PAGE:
Blizzard warnings stretch from Colorado to Minnesota, and winter storm warnings and advisories encompass a larger area, from Utah into Michigan, the National Weather Service said. Officials urged drivers to be cautious, with states such as South Dakota warning people in some counties to stay off the roads completely. "Really hope this is the last snow storm we'll have to post about this spring," the National Weather Service tweeted. "But … it's worth repeating. Stay safe out there!"The heaviest snow Thursday will fall in western Nebraska, much of South Dakota and much of Minnesota as the system tracks northeast into Canada. Those areas could get 2 feet of snow by Friday morning, with 30 inches possible in places. More than 40,000 utility customers were without power Thursday morning, mainly in Minnesota and South Dakota.A student walks toward the Casper College student union Wednesday in Casper, Wyoming.

Second bomb cyclone hits the region in 4 weeks

This is the second bomb cyclone to hit the Rockies and Plains in four weeks, and it's delivering a temperature shock to a region that had been enjoying springlike conditions, dropping snow Wednesday in parts of Wyoming, Colorado, South Dakota and Minnesota.CNN STORM TRACKERThe extremely powerful storm produced wind gusts of hurricane strength. The strongest wind gust reported was in Pueblo, Colorado, at 107 mph — the equivalent of sustained winds in a Category 2 hurricane. High winds will continue Thursday. Wind advisories or warnings stretch from Texas and Louisiana north into the Upper Midwest.Four weeks ago, a similarly powerful system dumped heavy snow and rain on some of the same regions, leaving hundreds of millions of dollars in livestock and crop damage in Nebraska alone, largely through flooding. It's rare enough to have one bomb cyclone to form inland, much less two in a month. More typically, bomb cyclones form off the US East Coast as nor'easters.A bomb cyclone is a rapidly strengthening storm that reaches a certain standard in 24 hours. Generally, that criterion is a low pressure that drops 24 millibars (a unit of pressure) in 24 hours.But that benchmark also is based on the storm's latitude, and at Colorado's latitude, this storm needed to drop only around 18 millibars in 24 hours, which it did, CNN meteorologist Brandon Miller said.Traffic backs up Wednesday in Denver.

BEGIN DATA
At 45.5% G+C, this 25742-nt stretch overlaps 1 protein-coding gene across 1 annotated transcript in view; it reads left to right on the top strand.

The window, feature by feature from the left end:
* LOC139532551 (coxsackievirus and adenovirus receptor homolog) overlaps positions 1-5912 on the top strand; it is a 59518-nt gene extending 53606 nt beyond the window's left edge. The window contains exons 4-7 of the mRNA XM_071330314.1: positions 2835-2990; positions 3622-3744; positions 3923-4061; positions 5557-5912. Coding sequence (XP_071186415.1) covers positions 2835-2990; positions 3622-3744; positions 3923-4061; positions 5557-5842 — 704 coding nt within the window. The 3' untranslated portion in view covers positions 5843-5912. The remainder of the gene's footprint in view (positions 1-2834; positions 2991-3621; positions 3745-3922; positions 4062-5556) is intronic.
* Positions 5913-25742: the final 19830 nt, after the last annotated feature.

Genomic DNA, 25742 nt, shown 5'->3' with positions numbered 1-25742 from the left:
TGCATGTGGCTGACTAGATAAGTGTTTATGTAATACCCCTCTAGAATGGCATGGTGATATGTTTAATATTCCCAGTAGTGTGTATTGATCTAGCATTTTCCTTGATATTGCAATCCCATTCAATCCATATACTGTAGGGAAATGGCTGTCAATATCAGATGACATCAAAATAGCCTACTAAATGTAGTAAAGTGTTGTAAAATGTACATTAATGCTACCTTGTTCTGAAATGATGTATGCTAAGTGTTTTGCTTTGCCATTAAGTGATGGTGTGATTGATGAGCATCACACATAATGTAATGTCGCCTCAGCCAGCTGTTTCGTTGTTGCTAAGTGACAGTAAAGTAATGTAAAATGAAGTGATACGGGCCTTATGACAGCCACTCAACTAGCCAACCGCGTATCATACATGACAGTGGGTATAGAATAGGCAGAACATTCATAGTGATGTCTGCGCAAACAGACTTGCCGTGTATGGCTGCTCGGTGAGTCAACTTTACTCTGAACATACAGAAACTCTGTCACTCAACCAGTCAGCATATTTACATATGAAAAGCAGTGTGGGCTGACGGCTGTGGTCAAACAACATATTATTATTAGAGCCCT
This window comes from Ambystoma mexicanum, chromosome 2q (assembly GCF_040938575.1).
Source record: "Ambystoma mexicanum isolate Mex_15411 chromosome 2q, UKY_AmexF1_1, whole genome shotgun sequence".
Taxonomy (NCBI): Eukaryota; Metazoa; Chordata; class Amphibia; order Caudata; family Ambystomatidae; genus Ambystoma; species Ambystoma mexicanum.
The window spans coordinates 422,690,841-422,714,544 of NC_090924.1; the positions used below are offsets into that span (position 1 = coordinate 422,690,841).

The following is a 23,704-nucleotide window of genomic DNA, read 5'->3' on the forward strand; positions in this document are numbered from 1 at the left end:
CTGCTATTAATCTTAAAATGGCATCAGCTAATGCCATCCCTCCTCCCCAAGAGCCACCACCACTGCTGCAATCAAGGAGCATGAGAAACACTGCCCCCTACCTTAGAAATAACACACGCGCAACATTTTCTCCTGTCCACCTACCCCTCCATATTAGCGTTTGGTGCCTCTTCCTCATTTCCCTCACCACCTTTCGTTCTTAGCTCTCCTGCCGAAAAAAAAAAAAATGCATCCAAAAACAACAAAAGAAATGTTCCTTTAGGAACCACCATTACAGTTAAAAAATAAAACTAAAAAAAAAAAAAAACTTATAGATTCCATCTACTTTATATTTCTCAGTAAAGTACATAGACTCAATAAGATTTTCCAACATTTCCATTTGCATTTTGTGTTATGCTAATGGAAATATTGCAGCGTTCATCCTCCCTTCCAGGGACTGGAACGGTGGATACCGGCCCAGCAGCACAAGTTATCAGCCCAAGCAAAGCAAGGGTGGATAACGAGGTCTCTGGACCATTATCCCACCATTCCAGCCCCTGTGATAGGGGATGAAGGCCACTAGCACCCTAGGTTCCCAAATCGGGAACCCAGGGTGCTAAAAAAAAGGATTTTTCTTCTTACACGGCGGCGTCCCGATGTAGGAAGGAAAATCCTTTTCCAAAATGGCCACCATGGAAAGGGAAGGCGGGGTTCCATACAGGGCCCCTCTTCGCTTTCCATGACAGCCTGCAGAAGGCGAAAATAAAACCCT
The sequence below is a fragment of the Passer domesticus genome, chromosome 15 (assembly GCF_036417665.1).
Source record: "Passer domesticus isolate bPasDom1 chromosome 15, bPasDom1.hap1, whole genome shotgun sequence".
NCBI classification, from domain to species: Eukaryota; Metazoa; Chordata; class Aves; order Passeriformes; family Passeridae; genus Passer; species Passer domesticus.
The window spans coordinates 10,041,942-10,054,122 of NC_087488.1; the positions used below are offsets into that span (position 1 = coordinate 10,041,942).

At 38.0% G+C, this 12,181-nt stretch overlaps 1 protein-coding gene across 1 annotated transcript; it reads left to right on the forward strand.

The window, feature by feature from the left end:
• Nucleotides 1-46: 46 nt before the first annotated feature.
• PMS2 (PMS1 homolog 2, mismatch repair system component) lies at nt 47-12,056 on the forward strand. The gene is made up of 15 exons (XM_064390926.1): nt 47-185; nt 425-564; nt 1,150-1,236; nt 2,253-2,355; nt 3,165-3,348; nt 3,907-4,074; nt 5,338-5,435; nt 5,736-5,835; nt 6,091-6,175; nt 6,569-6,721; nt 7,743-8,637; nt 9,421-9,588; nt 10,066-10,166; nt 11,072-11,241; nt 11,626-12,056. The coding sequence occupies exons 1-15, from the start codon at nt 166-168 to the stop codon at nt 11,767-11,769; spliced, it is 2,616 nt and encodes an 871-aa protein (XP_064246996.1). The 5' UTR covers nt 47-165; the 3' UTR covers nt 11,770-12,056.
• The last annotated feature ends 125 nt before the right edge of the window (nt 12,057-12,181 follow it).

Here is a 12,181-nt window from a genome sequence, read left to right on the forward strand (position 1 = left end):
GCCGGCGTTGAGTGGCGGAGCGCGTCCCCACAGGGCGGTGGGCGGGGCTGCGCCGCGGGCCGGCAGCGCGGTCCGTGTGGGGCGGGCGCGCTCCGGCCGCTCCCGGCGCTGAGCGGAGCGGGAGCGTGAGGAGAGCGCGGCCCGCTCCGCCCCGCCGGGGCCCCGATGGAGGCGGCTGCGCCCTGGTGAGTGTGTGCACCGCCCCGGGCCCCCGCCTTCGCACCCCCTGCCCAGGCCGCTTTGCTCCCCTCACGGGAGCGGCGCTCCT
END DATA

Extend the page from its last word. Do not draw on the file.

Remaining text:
Stay off the roads, drivers are warned

In some states, getting from one point to another will be a nightmare.The National Weather Service office in Nebraska said travel will be almost impossible until Friday morning, using language nearly mirrored by offices throughout the region.In South Dakota, the sheriff's departments of Deuel and Hamlin counties asked people to refrain from driving through the area Thursday as the blizzard shut down parts of interstates. "Roads are becoming impassable. Unless you are experiencing an emergency, please stay off the roads," the National Weather Service said. South Dakota Gov. Kristi Noem ordered state government offices closed Wednesday in 52 counties, and state transportation officials urged people to stay off highways.A Minnesota Department of Transportation snowplow helps a pair of semis struggling Wednesday to get up a ramp to eastbound Highway 14 from southbound Highway 169 near Mankato.As the storm moved east, authorities reported treacherous travel conditions, flight cancellations and traffic pileups. The Minnesota State Patrol responded to 213 crashes by Wednesday evening. Of those, 33 involved injuries, authorities tweeted.In Colorado, Gov. Jared Polis activated the state's national guard to help stranded motorists.

Temperature plummet precedes flood and fire risks

Earlier this week, Denver had been basking in springlike conditions, with 78 degrees Tuesday, a near-record high for that date.By Wednesday, snow was falling.And the Minneapolis/St. Paul area, which also enjoyed warmth this week, could soon see up to 5 inches of snow. Read More – Source

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